In the previous clock tutorial post, I described the basic workings of a cesium atomic clock, which looks sort of like this:
It works by sending a beam of cesium atoms through two microwave cavities. The first cavity synchronizes the "clock" in the atoms with the microwaves, and the second cavity checks whether the two are still in synch. If they are, the microwaves are at the right frequency; if they aren't, the frequency is corrected.
The key feature that determines the performance of this clock is the time between cavities. The longer the atoms spend in between the two, the better the resolution will be, and the better the clock. The problem is, thermal cesium atoms are moving at speeds of a few hundred meters per second, meaning that for any reasonable separation between the cavities, the atoms only spend milliseconds in flight between them. And even if you were willing and able to make an extremely long clock, the atomic beam would fall under the influence of gravity, which greatly complicates matters.
The key to achieving really long interaction times is to make gravity work for you, rather than against you, by standing the clock on end.
This idea traces back to Jerrold Zacharias, who proposed the idea of a "fountain clock" in the 1950's. To make a fountain clock, you shoot the cesium atoms up into the air, and let them fall back down. They pass through a cavity on the way up, and back through the same cavity on the way back down, to get you two interactions with the microwave field (and, as a bunus, make everybody's life easier by only requiring the fabrication of one high-quality microwave cavity). And in between, they can spend a long time in flight-- if you launch a ball upward with a speed of only about 5 m/s, it will spend a full second in the air before returning to its original height. That's potentially a huge improvement.
Of course, there are a few problems with the idea, that prevented Zacharias from actually building such a clock in the 1950's. Chief among the problems is the high temperature of the cesium atoms. High temperature means a high average thermal velocity for the atoms, and also a large spread in velocities. While the atoms will, in fact, spend quite a long time in flight, they'll also spray out all over the place, because they have large horizontal components of velocity. Most of the atoms falling back down will just flat-out miss the cavity.
If you want to make the fountain clock idea work, you need to have cold cesium atoms. But at low temperatures, cesium is usually a solid, and tossing a lump of metal up through the clock just doesn't work. So the fountain clock is pretty much a lost cause until the 1990's.
The key technological development that made fountain clocks possible was laser cooling. By hitting a gas of atoms with properly tuned lasers, you can lower the average velocity of the atoms to centimeters per second, if not better. That's exactly the sort of thermal velocity you need to make the fountain idea work-- the atoms are moving so slowly that they hardly spread out at all, and can fall back down through the microwave cavity with very small losses, but they're still a vapor, and can give you a nice clock signal.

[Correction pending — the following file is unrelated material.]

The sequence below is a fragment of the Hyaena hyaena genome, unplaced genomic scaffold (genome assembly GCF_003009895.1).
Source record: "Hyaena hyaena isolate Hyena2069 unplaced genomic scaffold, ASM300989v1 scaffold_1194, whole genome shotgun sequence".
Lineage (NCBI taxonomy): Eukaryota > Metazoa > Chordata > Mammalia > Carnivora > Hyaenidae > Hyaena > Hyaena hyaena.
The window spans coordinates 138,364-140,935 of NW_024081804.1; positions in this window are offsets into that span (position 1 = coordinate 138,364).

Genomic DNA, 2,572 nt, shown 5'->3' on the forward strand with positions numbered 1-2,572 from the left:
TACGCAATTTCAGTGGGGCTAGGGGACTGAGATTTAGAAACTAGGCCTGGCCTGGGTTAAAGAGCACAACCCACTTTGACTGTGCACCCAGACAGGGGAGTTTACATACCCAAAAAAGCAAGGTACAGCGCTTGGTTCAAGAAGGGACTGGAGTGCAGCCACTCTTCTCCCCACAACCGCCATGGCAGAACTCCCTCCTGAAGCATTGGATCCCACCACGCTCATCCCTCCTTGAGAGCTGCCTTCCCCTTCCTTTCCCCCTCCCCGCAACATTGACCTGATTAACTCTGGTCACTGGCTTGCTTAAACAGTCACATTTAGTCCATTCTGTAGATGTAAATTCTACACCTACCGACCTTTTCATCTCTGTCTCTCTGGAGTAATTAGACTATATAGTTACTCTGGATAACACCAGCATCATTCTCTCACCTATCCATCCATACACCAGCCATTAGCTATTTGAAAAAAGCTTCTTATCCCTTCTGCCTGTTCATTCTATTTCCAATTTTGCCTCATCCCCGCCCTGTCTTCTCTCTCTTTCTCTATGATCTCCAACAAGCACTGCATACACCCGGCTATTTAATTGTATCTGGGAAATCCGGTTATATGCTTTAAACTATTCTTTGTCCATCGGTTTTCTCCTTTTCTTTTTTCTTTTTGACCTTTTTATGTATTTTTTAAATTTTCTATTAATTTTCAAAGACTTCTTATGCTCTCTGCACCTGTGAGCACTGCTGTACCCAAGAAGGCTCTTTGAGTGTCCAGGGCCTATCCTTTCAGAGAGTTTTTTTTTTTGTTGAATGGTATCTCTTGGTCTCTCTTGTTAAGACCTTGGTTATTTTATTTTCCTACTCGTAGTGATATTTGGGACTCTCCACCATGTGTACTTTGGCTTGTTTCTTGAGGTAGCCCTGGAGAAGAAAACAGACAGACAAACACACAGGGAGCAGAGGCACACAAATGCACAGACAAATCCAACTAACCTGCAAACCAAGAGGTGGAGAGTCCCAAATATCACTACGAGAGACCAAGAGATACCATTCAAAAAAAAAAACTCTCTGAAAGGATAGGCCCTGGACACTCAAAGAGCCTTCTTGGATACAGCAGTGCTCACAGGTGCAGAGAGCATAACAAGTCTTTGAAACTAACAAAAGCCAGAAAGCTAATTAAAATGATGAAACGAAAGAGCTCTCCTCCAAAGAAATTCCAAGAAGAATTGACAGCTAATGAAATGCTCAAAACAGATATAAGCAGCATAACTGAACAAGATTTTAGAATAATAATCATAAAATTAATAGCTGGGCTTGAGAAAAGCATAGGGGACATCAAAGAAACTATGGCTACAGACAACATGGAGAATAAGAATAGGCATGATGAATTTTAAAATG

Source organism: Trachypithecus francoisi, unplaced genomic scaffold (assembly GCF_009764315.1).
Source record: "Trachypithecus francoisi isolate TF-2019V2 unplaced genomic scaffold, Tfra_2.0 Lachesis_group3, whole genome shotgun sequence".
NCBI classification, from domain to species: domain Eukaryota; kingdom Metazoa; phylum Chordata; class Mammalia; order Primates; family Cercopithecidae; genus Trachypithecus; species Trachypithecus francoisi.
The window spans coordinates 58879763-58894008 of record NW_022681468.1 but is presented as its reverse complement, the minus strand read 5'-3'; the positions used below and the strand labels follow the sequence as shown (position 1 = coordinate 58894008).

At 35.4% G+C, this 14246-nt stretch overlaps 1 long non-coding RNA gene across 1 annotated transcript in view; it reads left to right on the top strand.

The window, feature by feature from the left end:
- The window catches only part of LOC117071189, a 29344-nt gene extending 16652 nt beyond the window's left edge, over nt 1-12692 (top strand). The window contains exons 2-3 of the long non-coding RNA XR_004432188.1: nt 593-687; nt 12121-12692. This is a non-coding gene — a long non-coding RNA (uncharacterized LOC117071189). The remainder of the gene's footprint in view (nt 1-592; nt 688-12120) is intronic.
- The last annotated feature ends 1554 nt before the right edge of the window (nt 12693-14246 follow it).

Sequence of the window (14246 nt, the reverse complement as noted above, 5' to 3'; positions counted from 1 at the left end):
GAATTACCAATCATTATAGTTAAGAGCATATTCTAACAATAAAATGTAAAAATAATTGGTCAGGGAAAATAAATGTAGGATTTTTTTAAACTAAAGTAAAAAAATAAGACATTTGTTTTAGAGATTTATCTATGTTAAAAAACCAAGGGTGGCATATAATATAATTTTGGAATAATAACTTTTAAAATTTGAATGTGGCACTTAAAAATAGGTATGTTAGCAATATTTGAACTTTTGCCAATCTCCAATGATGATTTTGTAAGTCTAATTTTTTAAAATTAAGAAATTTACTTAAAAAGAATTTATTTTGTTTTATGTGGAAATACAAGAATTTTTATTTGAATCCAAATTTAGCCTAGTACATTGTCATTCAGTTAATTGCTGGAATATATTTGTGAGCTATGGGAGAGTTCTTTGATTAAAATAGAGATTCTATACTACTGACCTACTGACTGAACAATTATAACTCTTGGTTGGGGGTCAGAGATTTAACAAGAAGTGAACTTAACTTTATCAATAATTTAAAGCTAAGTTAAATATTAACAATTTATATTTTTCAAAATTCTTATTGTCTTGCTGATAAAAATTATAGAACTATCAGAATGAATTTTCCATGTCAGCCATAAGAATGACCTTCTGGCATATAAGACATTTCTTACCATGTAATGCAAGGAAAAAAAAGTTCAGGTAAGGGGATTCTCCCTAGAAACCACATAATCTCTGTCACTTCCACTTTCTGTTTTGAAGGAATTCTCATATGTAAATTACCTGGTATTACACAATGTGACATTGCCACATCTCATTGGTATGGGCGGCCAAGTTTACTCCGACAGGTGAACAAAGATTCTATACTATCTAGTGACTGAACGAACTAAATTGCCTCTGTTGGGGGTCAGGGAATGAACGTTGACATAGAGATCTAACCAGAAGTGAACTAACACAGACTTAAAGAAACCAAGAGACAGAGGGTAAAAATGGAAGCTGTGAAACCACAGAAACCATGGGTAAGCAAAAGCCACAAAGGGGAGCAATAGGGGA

NIST has a nice schematic showing how their fountain clock works. Using the fountain technique gets you a good long time between interactions with the microwave field, which is what lets them achieve the really extraordinary precision they manage-- the frequency uncertainty quoted on that page is on the order of 10-16, which amounts to a loss of one second in sixty million years. That's getting down to the level where the effects of general relativity start to become large enough to notice-- clocks at different elevations will run at very slightly different rates, due to the difference in graviational potential.
Why does anybody need a clock that good? That's a subject for yet another post...
Now I'm just a stupid Chemistry student so forgive me if this is a stupid question, but if you laser cool the atoms to move slower, wouldn't that also affect the time it takes for them to traverse the distance? Or is it possible to know exactly how much you're slowing them by so it doesn't matter?
If you know how much you're cooling them, you ipso facto know how much you're slowing them.
Even dumber question from a neurosciences type: Can't you just filter the atoms directly? I mean, you have a vapor - a lot of atoms bouncing around with different velocities and directions. Let them go up through the cavity. You lose a lot of them with a sideways trajectory, and you'll lose even more of them with a too-high velocity (they'll hit the ceiling, basically). The one's that come back down will behave nicely, though, so restrict yourself to using those?
Can't you just filter the atoms directly? I mean, you have a vapor - a lot of atoms bouncing around with different velocities and directions. Let them go up through the cavity. You lose a lot of them with a sideways trajectory, and you'll lose even more of them with a too-high velocity (they'll hit the ceiling, basically). The one's that come back down will behave nicely, though, so restrict yourself to using those?
You can do that, but you throw away most of your signal. You wind up with so few atoms that the signal from the atoms is almost impossible to detect, and you end up getting big effects from statistical fluctuations and electronic noise.
There's always a trade-off between accuracy and signal in these things, and it's really bad at room temperature. Cooling the sample gets you around that, to some degree.